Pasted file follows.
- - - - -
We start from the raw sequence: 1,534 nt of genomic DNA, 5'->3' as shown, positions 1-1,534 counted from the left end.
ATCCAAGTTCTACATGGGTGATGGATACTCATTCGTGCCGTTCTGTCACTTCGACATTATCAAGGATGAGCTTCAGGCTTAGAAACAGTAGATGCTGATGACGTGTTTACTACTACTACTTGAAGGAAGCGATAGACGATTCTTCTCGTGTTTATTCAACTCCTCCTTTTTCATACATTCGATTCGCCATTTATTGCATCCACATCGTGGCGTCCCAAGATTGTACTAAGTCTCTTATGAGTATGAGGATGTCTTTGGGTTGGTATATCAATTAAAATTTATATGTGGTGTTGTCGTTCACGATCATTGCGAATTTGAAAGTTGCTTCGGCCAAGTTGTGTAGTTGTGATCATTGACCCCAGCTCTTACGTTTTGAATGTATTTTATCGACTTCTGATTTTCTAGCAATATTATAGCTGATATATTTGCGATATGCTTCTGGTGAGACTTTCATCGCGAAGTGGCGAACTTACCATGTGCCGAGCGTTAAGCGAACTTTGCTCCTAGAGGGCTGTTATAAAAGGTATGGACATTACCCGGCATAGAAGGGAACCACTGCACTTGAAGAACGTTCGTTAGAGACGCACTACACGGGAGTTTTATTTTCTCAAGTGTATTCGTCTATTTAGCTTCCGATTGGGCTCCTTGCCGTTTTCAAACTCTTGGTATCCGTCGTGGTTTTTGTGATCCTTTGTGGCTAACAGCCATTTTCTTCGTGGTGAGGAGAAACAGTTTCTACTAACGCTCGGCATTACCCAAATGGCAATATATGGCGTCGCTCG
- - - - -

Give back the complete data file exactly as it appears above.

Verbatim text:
We start from the raw sequence: 1,534 nt of genomic DNA, 5'->3' as shown, positions 1-1,534 counted from the left end.
ATCCAAGTTCTACATGGGTGATGGATACTCATTCGTGCCGTTCTGTCACTTCGACATTATCAAGGATGAGCTTCAGGCTTAGAAACAGTAGATGCTGATGACGTGTTTACTACTACTACTTGAAGGAAGCGATAGACGATTCTTCTCGTGTTTATTCAACTCCTCCTTTTTCATACATTCGATTCGCCATTTATTGCATCCACATCGTGGCGTCCCAAGATTGTACTAAGTCTCTTATGAGTATGAGGATGTCTTTGGGTTGGTATATCAATTAAAATTTATATGTGGTGTTGTCGTTCACGATCATTGCGAATTTGAAAGTTGCTTCGGCCAAGTTGTGTAGTTGTGATCATTGACCCCAGCTCTTACGTTTTGAATGTATTTTATCGACTTCTGATTTTCTAGCAATATTATAGCTGATATATTTGCGATATGCTTCTGGTGAGACTTTCATCGCGAAGTGGCGAACTTACCATGTGCCGAGCGTTAAGCGAACTTTGCTCCTAGAGGGCTGTTATAAAAGGTATGGACATTACCCGGCATAGAAGGGAACCACTGCACTTGAAGAACGTTCGTTAGAGACGCACTACACGGGAGTTTTATTTTCTCAAGTGTATTCGTCTATTTAGCTTCCGATTGGGCTCCTTGCCGTTTTCAAACTCTTGGTATCCGTCGTGGTTTTTGTGATCCTTTGTGGCTAACAGCCATTTTCTTCGTGGTGAGGAGAAACAGTTTCTACTAACGCTCGGCATTACCCAAATGGCAATATATGGCGTCGCTCG